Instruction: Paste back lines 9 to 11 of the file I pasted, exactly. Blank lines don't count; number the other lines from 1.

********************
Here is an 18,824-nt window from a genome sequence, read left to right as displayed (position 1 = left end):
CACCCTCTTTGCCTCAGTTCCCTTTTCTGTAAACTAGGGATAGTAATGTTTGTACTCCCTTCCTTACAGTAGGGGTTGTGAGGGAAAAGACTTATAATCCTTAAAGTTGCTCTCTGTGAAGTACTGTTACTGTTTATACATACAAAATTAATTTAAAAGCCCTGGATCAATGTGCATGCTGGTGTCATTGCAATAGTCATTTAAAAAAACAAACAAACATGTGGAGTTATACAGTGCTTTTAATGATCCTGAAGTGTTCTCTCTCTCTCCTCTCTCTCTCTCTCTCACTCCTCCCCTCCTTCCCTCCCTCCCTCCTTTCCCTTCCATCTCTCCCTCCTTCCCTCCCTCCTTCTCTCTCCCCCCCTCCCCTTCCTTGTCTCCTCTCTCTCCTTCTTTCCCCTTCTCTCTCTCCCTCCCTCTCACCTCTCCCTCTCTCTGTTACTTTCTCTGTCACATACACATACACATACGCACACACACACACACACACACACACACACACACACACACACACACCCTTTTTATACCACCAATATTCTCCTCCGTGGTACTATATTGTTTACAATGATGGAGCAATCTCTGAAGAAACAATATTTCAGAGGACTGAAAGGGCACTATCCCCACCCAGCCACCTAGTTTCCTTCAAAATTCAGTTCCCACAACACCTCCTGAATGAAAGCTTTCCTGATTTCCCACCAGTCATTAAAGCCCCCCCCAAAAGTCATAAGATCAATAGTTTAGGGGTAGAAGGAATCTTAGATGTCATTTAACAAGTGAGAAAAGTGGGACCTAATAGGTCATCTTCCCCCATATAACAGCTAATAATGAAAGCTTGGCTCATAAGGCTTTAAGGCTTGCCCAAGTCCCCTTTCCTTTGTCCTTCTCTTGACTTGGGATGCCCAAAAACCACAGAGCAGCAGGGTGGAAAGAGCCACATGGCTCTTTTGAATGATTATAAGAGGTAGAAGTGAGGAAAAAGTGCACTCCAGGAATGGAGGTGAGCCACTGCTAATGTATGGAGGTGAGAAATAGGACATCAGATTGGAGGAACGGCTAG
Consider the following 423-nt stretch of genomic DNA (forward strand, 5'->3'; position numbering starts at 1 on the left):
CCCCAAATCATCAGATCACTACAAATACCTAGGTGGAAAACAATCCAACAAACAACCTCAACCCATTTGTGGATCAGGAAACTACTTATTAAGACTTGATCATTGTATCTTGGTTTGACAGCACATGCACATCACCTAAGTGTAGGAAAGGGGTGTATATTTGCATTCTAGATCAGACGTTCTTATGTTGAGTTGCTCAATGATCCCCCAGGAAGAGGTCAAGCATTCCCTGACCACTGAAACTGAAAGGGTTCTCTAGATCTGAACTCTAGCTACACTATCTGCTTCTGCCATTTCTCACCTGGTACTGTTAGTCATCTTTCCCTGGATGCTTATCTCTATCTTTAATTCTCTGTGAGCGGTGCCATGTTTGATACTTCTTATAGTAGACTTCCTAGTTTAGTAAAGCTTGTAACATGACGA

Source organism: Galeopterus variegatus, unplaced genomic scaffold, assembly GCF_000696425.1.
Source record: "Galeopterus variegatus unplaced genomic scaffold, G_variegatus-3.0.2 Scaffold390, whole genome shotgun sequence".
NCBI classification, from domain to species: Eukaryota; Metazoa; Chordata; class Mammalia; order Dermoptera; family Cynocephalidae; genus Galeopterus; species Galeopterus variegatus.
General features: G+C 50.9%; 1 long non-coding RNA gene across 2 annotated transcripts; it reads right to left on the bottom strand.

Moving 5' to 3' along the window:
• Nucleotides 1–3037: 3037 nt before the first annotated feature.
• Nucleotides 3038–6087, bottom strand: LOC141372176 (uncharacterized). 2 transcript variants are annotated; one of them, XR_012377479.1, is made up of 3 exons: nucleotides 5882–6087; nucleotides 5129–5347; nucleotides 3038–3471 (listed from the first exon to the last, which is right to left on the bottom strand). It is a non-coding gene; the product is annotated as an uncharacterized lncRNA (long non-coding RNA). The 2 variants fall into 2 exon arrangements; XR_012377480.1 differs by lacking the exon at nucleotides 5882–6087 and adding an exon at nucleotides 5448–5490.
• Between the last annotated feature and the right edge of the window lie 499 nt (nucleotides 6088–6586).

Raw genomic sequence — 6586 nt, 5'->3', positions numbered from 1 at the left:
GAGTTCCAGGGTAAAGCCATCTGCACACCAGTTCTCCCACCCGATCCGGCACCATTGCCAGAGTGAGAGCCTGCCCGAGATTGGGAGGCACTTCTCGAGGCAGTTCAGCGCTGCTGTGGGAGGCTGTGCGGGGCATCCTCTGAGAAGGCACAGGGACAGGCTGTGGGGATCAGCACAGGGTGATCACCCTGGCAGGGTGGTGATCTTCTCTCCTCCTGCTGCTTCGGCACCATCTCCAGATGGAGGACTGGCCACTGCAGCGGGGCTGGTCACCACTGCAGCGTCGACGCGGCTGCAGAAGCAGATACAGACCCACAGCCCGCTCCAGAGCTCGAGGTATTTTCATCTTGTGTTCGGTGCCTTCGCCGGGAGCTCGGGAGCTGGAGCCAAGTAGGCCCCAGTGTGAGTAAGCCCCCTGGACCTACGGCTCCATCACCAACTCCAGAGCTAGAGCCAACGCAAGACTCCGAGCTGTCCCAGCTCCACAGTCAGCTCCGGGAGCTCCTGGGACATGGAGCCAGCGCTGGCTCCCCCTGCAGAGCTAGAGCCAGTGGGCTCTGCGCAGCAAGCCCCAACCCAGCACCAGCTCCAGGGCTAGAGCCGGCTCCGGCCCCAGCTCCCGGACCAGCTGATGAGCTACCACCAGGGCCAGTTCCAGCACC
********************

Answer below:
Moving 5' to 3' along the window:
• Nucleotides 1–3037: 3037 nt before the first annotated feature.
• Nucleotides 3038–6087, bottom strand: LOC141372176 (uncharacterized). 2 transcript variants are annotated; one of them, XR_012377479.1, is made up of 3 exons: nucleotides 5882–6087; nucleotides 5129–5347; nucleotides 3038–3471 (listed from the first exon to the last, which is right to left on the bottom strand). It is a non-coding gene; the product is annotated as an uncharacterized lncRNA (long non-coding RNA). The 2 variants fall into 2 exon arrangements; XR_012377480.1 differs by lacking the exon at nucleotides 5882–6087 and adding an exon at nucleotides 5448–5490.